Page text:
Pittsburgh Penguins goaltender Marc-Andre Fleury (29) watches the puck go in the net on a shot by Ottawa Senators' Jean-Gabriel Pageau, not seen, during the second period of an NHL hockey game Tuesday, April 7, 2015, in Ottawa, Ontario. (AP Photo/The Canadian Press, Justin Tang)
The playoffs aren’t a lost cause, not yet.
The Penguins still control their own destiny, and one win plus some help can punch their ticket to the playoffs, but it is nearly impossible to feel good about their chances. It isn’t just injuries that are cause for pessimism, it’s the way things seem incapable of going the team’s way at this point in time.
Needing only a regulation win to clinch a playoff spot, the Penguins and Sidney Crosby came out firing, with the captain scoring a goal 10 seconds into the game. After one period, the Pens were up 3-0, and the surging Ottawa Senators were neutered, their raucous crowd silenced.
It didn’t matter.
The Senators stormed back, gradually tilting the ice their way and eventually tying the game with under two minutes left, before winning it in overtime.
It would be surprising if it wasn’t such a common story by now. The Penguins get a lead, can’t hold it for a variety of reasons and falter in the end. They got a point, which keeps them ahead of Ottawa by one, and keeps the pressure on the Senators to keep winning, but pressure doesn’t seem to be a problem for a team that keeps finding ways to emerge victorious.
The Sens are a perfect foil for the Penguins. They’re a team that is playing loose, refusing to roll over in any game, regardless of situation, and one that keeps discovering new ways to succeed. The Pens, by contrast, can’t get out of their own way. Whether it’s an ill-advised penalty, like the one Daniel Winnik took on Sunday, letting the Flyers back into the game, or a simple inability to win a faceoff when it counts, which is how Ottawa tied the game. Pittsburgh simply can’t get it done.
Injuries have gutted the Penguins, to be sure. When Crosby and Evgeni Malkin play, the team wins, and wins at an impressive clip. When one or both players are missing, they bear more resemblance to a lottery contender than anything else. Losing Kris Letang and Christian Ehrhoff has been extraordinarily taxing as well.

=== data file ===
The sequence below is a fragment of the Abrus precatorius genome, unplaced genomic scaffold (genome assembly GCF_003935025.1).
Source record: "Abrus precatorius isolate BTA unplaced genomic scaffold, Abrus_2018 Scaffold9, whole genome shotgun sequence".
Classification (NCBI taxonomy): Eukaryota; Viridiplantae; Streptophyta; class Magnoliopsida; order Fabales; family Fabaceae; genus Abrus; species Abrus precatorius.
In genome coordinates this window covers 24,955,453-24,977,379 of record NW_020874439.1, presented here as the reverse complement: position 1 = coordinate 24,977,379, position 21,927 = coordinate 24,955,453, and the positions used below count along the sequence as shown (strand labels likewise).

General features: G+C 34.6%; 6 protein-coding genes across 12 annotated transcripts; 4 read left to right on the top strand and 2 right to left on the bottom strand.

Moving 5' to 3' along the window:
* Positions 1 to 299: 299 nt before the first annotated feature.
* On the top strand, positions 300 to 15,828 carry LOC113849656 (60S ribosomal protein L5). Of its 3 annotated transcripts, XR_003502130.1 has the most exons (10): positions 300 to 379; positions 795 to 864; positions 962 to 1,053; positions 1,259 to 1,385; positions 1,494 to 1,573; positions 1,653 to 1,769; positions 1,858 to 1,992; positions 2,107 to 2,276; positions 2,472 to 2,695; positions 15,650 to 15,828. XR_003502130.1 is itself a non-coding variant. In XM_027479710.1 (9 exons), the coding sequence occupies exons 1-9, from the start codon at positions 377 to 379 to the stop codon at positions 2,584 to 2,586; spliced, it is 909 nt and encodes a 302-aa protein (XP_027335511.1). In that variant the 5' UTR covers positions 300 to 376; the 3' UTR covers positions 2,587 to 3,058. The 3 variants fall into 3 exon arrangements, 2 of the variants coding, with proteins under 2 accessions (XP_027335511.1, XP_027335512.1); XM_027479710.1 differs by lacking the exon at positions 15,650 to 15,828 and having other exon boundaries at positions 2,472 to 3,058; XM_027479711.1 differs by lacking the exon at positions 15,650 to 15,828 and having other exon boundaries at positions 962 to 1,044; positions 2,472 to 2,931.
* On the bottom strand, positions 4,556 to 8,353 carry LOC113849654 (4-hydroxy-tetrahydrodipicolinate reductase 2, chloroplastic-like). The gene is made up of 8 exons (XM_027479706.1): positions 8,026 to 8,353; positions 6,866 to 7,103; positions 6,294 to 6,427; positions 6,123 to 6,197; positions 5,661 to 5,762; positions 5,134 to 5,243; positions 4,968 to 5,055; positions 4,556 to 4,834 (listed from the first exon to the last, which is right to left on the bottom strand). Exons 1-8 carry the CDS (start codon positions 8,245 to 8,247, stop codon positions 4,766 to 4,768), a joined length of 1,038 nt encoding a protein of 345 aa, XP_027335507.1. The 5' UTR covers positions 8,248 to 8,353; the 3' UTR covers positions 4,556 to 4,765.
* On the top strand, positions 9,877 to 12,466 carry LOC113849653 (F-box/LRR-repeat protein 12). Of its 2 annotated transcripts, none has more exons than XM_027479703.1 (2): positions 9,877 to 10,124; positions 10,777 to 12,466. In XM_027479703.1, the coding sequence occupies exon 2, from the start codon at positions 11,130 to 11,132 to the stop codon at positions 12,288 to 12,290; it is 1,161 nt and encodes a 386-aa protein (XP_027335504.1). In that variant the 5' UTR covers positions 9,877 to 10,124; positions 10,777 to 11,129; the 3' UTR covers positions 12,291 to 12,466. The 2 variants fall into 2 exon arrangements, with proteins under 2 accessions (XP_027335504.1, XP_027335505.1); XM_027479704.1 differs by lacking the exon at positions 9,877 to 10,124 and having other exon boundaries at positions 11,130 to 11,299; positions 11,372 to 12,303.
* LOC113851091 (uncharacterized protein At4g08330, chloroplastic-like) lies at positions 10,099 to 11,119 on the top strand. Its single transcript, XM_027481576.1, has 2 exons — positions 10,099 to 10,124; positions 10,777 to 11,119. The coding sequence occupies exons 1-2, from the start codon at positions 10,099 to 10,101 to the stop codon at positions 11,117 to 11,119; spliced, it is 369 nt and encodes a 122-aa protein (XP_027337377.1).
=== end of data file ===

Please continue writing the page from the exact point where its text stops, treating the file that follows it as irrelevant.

Injuries are a big part of what has gone wrong, but they aren’t the whole story. This team still has no depth at winger. Additions like Blake Comeau and David Perron have fizzled out after strong starts with the team. Perron in particular has fallen off the map after a promising debut. Winnik has been flat out bad, and the Pens still look for all the world like a two-line team.
The defense corps, while gutted by injury, hasn’t acquitted itself well at all. Ian Cole is playing well, but Paul Martin, Ben Lovejoy, Derrick Pouliot and Rob Scuderi have all been varying degrees of awful. Some of that can be chalked up to the fact that most of those players are miscast for their roles, but it’s not unreasonable to assume that athletes can play above their heads for a few days or a week, when the situation is desperate.
What’s more, they are playing stupid. Winnik’s penalty on Sunday was a classic example of that. Any casual observer could have looked at the stats, looked at the Flyers’ history of trying to get under the Penguins’ collective skins, and theorized that the best plan of attack for Pittsburgh was to play controlled, smart hockey, keep the Flyers from getting to their lethal power play, and skate out of Philadelphia with a win.
The Pens took that tack, and dominated the course of play early, took a 1-0 lead, only to watch Winnik blow it all up for no good reason. It is at least a style of hockey that is easily described; frustratingly selfish and moronic beyond belief.
There remains a chance that this team makes the playoffs. Other teams have to keep on winning, and there is no guarantee that that will happen. The Penguins can still win their last two and render everything else completely moot. Even with the reeling Islanders and awful Sabres left on the schedule, it is difficult to imagine this team seizing control of the situation.
Think about this: The Pens’ season could come down to their 82nd game, against Buffalo. A team that can’t win versus a team that is doing everything short of actively trying not to. It would seem to be a situation tailor-made for success.
After watching these Penguins snatch defeat from the jaws of victory and teeter ever closer to the brink of total collapse, it’s hard to imagine them winning that game, or any other.
Chris Mueller is the co-host of “The Starkey & Mueller Show” from 2-6 p.m. weekdays on 93.7 The Fan.
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